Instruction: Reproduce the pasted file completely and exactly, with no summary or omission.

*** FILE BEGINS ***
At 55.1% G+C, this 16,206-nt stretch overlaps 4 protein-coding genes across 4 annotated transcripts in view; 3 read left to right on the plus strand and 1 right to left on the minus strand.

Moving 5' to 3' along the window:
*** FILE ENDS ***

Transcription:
At 55.1% G+C, this 16,206-nt stretch overlaps 4 protein-coding genes across 4 annotated transcripts in view; 3 read left to right on the plus strand and 1 right to left on the minus strand.

Moving 5' to 3' along the window: